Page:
Mia Farrow has appeared in more than forty films, but she is equally known as an fierce advocate for human rights. She has served as a UNICEF Goodwill Ambassador since 2000, with a focus on children in conflict zones, particularly in sub-Saharan Africa.
She tweets, blogs and posts relevant articles, analyses on her website, which contains entries from Darfur, Chad, Rwanda, Central African Republic, Uganda, Congo, South Sudan, Kenya.
Her op-ed pieces and photographs have appeared in publications and exhibitions around the world.
She has traveled to the Darfur region of Sudan 13 times and spoken extensively about genocide and human responsibility across the United States as well as at Senate and Congressional hearings and at the United Nations Security Council.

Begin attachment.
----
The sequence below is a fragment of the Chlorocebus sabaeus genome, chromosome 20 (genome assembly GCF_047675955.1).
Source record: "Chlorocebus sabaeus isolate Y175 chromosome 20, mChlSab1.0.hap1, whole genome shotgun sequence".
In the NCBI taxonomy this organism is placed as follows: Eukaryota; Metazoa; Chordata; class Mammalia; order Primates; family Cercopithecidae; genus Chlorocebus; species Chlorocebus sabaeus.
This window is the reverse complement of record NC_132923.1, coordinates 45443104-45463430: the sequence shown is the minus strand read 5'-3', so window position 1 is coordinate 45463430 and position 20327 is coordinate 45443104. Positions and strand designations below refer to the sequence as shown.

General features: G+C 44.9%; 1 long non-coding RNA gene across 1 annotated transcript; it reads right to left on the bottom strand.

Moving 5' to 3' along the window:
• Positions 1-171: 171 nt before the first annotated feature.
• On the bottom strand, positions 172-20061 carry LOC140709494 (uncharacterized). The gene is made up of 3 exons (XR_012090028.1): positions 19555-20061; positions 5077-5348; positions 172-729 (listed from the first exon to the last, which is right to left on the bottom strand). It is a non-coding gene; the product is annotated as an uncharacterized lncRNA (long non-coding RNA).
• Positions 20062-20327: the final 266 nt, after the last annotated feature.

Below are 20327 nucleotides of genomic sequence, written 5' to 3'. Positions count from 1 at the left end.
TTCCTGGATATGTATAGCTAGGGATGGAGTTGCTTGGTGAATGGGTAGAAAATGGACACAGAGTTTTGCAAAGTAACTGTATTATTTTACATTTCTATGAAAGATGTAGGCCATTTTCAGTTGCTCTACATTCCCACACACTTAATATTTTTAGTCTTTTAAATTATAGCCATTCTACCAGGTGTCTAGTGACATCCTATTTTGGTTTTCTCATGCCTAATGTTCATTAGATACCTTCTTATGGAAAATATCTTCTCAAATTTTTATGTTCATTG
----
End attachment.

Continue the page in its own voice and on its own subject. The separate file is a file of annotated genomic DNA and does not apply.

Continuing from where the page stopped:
In 2008 Mia Farrow was selected by Time magazine as one of the most influential people in the world. She has been the recipient of numerous humanitarian awards including the Refugees International McCall-Pierpont Award for "extraordinary services to refugees and displaced people," the Tiananmen Square Award, the Leon Sullivan International Service Award, and the Marian Anderson Award 2010.
Her project, The Darfur Archives, documents the cultural traditions of Darfur's major ethnic tribes. It is preserved at the Dodd Research Center at the University of Connecticut.